My Mom was always looking for wives for my brothers. She favored people we knew—the O’Leesky girls next door or my best friend Kara. These were girls who were in and out of our house all the time and Mama came to love and trust them. All it took was noticing one of her sons was also friends with one of these girls and that was it. “June and Ronnie should get married,” she would say, noticing how they walked hand in hand at age ten. Then, she wanted Wilan to marry June’s younger sister Kim. Once Kara became a fixture in our house, Mama talked longingly about keeping her close and the best way to do so seemed to be marrying her off to one of her sons. First, she hoped Kara would marry Ronnie. Later, she hoped Kara would marry Chris. After all, they got along so well. Only now, years later, I realize Mama never tried to match me with any of the boys in the neighborhood. She never felt sure about me pairing off with anyone, though she began to warm up to my first love—around the time we broke up—and she developed a fondness for my husband. Eventually.
Mama was slow to make room for people in her inner circle, but once she did, she wanted to keep them close for life.
This may well be a holdover from the Jewish family she was distanced from by her mother’s conversion. After all, that family is made up of a crisscross web of Piwko, Walfisz, Kolski, and Winawer ancestors. Her grandfather’s brother married her grandmother’s sister (Hil Majer Piwko married Hinda Walfisz, while Jankel Wolf Piwko married Tema Walfisz). My grandmother’s brother Abraham Jon married Bertha Kolska (the female version of the surname), while her sister Regina married Pinchas Kolski. I don’t know how Bertha and Pinchas were related, but it’s likely they were since they both came from the same town, Kłodawa. When Regina died, another sister, Rachel, married Regina’s widow.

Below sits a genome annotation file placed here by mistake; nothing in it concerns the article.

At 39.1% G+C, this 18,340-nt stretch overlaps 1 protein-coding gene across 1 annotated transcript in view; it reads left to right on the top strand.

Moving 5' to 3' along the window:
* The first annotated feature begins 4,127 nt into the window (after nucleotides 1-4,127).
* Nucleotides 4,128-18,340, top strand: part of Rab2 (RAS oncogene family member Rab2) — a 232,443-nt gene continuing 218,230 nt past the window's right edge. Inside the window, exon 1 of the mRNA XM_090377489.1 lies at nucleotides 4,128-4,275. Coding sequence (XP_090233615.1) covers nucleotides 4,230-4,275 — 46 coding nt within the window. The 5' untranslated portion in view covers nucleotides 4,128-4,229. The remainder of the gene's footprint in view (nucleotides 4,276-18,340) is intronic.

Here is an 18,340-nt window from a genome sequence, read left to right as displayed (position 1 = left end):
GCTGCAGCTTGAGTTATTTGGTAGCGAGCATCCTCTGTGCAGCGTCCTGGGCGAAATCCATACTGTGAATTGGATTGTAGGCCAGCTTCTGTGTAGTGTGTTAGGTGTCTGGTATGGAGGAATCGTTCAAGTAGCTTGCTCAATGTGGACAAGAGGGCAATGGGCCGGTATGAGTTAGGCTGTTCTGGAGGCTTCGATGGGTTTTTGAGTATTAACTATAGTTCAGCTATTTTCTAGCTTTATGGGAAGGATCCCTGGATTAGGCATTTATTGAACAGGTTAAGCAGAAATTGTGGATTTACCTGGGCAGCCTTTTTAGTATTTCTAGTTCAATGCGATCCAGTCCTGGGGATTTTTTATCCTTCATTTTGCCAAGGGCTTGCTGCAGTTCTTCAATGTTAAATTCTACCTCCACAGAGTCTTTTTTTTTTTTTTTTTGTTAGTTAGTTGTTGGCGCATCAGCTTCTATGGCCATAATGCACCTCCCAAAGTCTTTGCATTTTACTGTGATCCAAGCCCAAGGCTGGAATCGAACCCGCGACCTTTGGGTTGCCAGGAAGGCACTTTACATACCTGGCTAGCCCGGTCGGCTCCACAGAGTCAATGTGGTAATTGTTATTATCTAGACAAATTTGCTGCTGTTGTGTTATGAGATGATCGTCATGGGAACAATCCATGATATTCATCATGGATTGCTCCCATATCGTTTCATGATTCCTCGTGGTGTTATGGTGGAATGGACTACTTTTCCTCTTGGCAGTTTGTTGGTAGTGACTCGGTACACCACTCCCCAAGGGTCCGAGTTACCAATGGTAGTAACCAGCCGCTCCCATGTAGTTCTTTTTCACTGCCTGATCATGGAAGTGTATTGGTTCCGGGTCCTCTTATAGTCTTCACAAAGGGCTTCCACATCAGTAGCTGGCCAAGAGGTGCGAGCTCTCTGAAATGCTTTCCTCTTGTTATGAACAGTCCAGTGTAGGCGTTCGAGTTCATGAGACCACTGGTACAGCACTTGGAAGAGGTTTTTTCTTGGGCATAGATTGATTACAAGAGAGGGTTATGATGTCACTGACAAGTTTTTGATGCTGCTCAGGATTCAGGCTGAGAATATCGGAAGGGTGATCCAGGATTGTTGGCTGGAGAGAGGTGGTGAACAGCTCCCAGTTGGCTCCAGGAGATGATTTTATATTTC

The practice of marrying within these linked families continued even among descendants who moved to Switzerland, Israel, and the United States. A generation later, Pinchas and Rachel’s son Abrash married Jankel Wolf and Tema’s granddaughter Poili. So Abrash and Poili were second cousins twice over—their Walfisz grandmothers were sisters and their Piwko grandfathers were brothers.
Other overlapping relations tie the family web together even more tightly. Two of my grandmother’s other sisters married cousins—Liba married Jacob Winawer and Sarah married Saul Winawer. Sarah and Saul’s son married Sally, whose older sister was married to Sarah’s brother Philip.
It takes a 3-D chart to keep track of it all.
For the longest time, I couldn’t figure out how another cousin, Arline Jacoby, was related to me. Eventually, I figured out the connection goes back to both sisters of my great grandmother Hinda Walfisz. Arline’s grandmother was Łaja/Leah Walfisz. Arline’s husband Harry was the grandson of Tema Walfisz, or more likely, Tema was his step-grandmother. After Tema’s first husband Jankel Wolf Piwko died, she remarried Akiva Jakubowicz, who was also a widow and the father of two sons including Harry’s father. It took me a while to piece this all together because in the US, the family name was shortened to Jacoby.
Clearly, the family pattern was to marry within the group—what anthropologists call endogamy. Endogamy was very common among Ashkenazi Jews; they very rarely married non-Jews, and if they did it usually meant that the offspring were not raised Jewish. That’s why it is more common to find traces of Jewish DNA among non-Jewish Slavs than it is to find Slavic DNA within Ashkenazi Jewish populations. I wonder, though. How common was it to seek spouses among families that were already related to via other marriage ties? And what were the reasons for it? Was it akin to my mother’s desire to strengthen emotional links with people she already felt an intimate attachment to? Or was it more related to the pragmatics of religious and business connections?